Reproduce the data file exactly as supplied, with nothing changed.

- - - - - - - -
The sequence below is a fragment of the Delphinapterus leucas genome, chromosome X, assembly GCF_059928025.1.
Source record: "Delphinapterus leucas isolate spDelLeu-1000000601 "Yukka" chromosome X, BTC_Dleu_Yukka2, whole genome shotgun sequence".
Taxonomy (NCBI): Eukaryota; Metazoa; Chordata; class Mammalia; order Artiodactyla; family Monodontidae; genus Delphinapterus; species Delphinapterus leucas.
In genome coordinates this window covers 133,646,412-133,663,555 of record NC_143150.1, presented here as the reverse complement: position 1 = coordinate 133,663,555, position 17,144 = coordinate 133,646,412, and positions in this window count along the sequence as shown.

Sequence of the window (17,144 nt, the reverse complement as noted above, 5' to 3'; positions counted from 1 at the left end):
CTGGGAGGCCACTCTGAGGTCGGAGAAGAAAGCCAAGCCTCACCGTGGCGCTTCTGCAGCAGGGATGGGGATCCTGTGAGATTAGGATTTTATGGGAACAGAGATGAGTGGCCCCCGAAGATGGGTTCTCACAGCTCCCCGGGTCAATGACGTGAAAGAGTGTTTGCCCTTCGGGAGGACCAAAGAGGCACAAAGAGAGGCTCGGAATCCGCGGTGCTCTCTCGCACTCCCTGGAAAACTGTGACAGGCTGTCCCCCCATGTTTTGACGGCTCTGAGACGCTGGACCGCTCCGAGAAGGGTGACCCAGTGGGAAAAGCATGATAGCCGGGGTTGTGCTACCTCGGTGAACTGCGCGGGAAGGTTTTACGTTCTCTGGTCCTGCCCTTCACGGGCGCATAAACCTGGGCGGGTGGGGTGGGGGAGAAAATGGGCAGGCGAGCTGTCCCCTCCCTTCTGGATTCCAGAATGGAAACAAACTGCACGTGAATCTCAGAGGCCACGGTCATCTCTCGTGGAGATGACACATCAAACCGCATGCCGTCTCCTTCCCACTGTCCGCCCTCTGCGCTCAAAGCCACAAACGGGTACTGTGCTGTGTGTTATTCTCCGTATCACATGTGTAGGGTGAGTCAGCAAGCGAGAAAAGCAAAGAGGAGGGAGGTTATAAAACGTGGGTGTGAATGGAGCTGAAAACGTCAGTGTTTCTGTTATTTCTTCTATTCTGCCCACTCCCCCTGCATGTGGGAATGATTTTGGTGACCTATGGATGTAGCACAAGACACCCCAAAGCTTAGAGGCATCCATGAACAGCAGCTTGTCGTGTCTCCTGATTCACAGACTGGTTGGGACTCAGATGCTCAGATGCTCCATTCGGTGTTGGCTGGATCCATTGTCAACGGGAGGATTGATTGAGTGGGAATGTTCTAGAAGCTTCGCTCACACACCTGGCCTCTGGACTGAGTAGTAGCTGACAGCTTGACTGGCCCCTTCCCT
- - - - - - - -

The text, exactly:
The sequence below is a fragment of the Delphinapterus leucas genome, chromosome X, assembly GCF_059928025.1.
Source record: "Delphinapterus leucas isolate spDelLeu-1000000601 "Yukka" chromosome X, BTC_Dleu_Yukka2, whole genome shotgun sequence".
Taxonomy (NCBI): Eukaryota; Metazoa; Chordata; class Mammalia; order Artiodactyla; family Monodontidae; genus Delphinapterus; species Delphinapterus leucas.
In genome coordinates this window covers 133,646,412-133,663,555 of record NC_143150.1, presented here as the reverse complement: position 1 = coordinate 133,663,555, position 17,144 = coordinate 133,646,412, and positions in this window count along the sequence as shown.

Sequence of the window (17,144 nt, the reverse complement as noted above, 5' to 3'; positions counted from 1 at the left end):
CTGGGAGGCCACTCTGAGGTCGGAGAAGAAAGCCAAGCCTCACCGTGGCGCTTCTGCAGCAGGGATGGGGATCCTGTGAGATTAGGATTTTATGGGAACAGAGATGAGTGGCCCCCGAAGATGGGTTCTCACAGCTCCCCGGGTCAATGACGTGAAAGAGTGTTTGCCCTTCGGGAGGACCAAAGAGGCACAAAGAGAGGCTCGGAATCCGCGGTGCTCTCTCGCACTCCCTGGAAAACTGTGACAGGCTGTCCCCCCATGTTTTGACGGCTCTGAGACGCTGGACCGCTCCGAGAAGGGTGACCCAGTGGGAAAAGCATGATAGCCGGGGTTGTGCTACCTCGGTGAACTGCGCGGGAAGGTTTTACGTTCTCTGGTCCTGCCCTTCACGGGCGCATAAACCTGGGCGGGTGGGGTGGGGGAGAAAATGGGCAGGCGAGCTGTCCCCTCCCTTCTGGATTCCAGAATGGAAACAAACTGCACGTGAATCTCAGAGGCCACGGTCATCTCTCGTGGAGATGACACATCAAACCGCATGCCGTCTCCTTCCCACTGTCCGCCCTCTGCGCTCAAAGCCACAAACGGGTACTGTGCTGTGTGTTATTCTCCGTATCACATGTGTAGGGTGAGTCAGCAAGCGAGAAAAGCAAAGAGGAGGGAGGTTATAAAACGTGGGTGTGAATGGAGCTGAAAACGTCAGTGTTTCTGTTATTTCTTCTATTCTGCCCACTCCCCCTGCATGTGGGAATGATTTTGGTGACCTATGGATGTAGCACAAGACACCCCAAAGCTTAGAGGCATCCATGAACAGCAGCTTGTCGTGTCTCCTGATTCACAGACTGGTTGGGACTCAGATGCTCAGATGCTCCATTCGGTGTTGGCTGGATCCATTGTCAACGGGAGGATTGATTGAGTGGGAATGTTCTAGAAGCTTCGCTCACACACCTGGCCTCTGGACTGAGTAGTAGCTGACAGCTTGACTGGCCCCTTCCCT